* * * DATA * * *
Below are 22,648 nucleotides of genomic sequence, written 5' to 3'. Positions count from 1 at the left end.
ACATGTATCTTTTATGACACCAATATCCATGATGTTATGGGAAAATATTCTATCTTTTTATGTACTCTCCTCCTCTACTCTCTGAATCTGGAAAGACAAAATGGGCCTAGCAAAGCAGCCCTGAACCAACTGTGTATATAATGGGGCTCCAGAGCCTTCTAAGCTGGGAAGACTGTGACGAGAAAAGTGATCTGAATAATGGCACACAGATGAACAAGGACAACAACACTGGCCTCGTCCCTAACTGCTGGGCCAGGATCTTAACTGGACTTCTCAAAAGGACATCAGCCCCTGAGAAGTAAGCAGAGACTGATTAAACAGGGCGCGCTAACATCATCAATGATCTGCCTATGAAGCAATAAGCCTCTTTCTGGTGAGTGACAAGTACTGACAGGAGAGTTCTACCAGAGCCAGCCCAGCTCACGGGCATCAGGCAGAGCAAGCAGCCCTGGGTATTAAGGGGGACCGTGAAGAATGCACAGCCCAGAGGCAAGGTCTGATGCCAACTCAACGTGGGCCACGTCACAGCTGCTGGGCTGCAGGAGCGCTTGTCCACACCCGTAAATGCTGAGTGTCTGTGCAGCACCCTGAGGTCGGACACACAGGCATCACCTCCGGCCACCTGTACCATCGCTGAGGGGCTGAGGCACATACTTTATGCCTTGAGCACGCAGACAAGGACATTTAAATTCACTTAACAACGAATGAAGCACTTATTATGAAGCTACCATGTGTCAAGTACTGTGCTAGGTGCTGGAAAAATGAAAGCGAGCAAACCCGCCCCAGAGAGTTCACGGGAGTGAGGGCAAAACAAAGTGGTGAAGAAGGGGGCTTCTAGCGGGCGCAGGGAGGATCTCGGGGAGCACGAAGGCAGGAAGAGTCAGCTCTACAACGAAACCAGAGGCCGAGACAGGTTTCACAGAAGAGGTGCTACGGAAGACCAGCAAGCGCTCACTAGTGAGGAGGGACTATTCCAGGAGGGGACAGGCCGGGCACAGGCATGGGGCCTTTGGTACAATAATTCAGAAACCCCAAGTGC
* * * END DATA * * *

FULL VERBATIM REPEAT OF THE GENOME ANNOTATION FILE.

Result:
Below are 22,648 nucleotides of genomic sequence, written 5' to 3'. Positions count from 1 at the left end.
ACATGTATCTTTTATGACACCAATATCCATGATGTTATGGGAAAATATTCTATCTTTTTATGTACTCTCCTCCTCTACTCTCTGAATCTGGAAAGACAAAATGGGCCTAGCAAAGCAGCCCTGAACCAACTGTGTATATAATGGGGCTCCAGAGCCTTCTAAGCTGGGAAGACTGTGACGAGAAAAGTGATCTGAATAATGGCACACAGATGAACAAGGACAACAACACTGGCCTCGTCCCTAACTGCTGGGCCAGGATCTTAACTGGACTTCTCAAAAGGACATCAGCCCCTGAGAAGTAAGCAGAGACTGATTAAACAGGGCGCGCTAACATCATCAATGATCTGCCTATGAAGCAATAAGCCTCTTTCTGGTGAGTGACAAGTACTGACAGGAGAGTTCTACCAGAGCCAGCCCAGCTCACGGGCATCAGGCAGAGCAAGCAGCCCTGGGTATTAAGGGGGACCGTGAAGAATGCACAGCCCAGAGGCAAGGTCTGATGCCAACTCAACGTGGGCCACGTCACAGCTGCTGGGCTGCAGGAGCGCTTGTCCACACCCGTAAATGCTGAGTGTCTGTGCAGCACCCTGAGGTCGGACACACAGGCATCACCTCCGGCCACCTGTACCATCGCTGAGGGGCTGAGGCACATACTTTATGCCTTGAGCACGCAGACAAGGACATTTAAATTCACTTAACAACGAATGAAGCACTTATTATGAAGCTACCATGTGTCAAGTACTGTGCTAGGTGCTGGAAAAATGAAAGCGAGCAAACCCGCCCCAGAGAGTTCACGGGAGTGAGGGCAAAACAAAGTGGTGAAGAAGGGGGCTTCTAGCGGGCGCAGGGAGGATCTCGGGGAGCACGAAGGCAGGAAGAGTCAGCTCTACAACGAAACCAGAGGCCGAGACAGGTTTCACAGAAGAGGTGCTACGGAAGACCAGCAAGCGCTCACTAGTGAGGAGGGACTATTCCAGGAGGGGACAGGCCGGGCACAGGCATGGGGCCTTTGGTACAATAATTCAGAAACCCCAAGTGC